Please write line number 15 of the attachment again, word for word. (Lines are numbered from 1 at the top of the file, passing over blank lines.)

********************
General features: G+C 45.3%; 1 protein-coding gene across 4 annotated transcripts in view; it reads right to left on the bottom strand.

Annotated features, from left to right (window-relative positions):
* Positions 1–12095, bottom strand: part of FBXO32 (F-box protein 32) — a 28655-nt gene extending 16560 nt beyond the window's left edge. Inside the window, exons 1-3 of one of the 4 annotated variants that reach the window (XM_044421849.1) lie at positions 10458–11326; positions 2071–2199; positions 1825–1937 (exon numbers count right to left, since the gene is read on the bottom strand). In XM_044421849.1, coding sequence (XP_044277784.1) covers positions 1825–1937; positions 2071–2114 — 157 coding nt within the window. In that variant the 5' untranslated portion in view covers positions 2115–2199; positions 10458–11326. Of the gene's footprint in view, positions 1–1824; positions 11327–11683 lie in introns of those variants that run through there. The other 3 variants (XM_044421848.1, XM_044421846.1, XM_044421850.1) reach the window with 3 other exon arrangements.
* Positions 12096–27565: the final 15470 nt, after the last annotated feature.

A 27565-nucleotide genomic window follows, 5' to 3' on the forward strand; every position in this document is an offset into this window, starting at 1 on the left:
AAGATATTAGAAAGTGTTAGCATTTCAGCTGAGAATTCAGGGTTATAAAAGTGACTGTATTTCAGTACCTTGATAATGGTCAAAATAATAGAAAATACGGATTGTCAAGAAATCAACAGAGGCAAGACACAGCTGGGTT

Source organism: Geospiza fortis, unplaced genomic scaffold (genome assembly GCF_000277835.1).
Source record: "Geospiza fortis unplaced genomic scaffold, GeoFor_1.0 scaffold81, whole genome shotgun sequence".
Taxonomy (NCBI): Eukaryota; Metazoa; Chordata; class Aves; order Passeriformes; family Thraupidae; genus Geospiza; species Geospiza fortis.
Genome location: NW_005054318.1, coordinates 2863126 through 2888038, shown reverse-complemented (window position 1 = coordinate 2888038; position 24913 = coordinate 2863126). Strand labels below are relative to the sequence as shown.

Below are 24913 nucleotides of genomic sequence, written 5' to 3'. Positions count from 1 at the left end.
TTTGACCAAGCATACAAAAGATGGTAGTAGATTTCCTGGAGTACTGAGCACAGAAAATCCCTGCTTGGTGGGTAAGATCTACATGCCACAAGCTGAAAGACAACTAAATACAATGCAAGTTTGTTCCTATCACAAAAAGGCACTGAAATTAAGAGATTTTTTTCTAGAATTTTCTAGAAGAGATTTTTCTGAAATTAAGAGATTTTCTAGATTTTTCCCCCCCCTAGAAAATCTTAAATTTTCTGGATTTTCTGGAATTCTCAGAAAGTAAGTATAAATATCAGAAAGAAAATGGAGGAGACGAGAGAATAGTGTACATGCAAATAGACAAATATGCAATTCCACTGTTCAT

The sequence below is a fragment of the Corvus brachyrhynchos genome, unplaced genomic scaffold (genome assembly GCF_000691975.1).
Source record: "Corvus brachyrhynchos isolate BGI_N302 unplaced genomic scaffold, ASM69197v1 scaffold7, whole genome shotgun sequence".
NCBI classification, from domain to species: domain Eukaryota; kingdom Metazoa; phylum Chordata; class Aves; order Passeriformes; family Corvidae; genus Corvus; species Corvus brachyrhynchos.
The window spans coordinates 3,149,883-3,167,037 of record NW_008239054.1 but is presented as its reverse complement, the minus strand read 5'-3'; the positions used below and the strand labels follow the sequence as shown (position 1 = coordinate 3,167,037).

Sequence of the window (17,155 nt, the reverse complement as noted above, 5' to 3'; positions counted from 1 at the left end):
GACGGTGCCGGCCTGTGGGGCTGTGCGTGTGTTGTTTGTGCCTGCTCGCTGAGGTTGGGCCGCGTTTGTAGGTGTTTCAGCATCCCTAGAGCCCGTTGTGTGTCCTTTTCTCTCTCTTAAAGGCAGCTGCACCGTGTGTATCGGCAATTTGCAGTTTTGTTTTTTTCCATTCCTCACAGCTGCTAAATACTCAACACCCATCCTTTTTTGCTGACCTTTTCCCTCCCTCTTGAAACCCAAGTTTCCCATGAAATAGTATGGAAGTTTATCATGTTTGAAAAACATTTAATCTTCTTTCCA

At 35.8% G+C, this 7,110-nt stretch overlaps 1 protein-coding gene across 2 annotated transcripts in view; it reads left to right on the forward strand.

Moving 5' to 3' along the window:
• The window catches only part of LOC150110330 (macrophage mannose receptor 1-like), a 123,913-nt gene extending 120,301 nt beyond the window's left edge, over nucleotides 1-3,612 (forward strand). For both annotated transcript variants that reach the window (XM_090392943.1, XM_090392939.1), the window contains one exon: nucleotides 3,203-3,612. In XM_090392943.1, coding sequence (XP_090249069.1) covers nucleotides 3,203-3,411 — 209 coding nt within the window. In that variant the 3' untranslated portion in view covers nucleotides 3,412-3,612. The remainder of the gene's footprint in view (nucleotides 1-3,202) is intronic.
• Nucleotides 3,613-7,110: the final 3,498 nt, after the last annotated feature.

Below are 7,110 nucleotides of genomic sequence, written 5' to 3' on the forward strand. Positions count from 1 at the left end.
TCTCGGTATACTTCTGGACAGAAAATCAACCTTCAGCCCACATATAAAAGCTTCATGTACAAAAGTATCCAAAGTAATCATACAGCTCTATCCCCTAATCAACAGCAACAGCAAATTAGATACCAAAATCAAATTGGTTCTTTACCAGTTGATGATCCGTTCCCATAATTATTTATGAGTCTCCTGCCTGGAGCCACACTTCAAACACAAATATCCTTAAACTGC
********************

NCBI classification, from domain to species: domain Eukaryota; kingdom Metazoa; phylum Chordata; class Aves; order Passeriformes; family Corvidae; genus Corvus; species Corvus brachyrhynchos.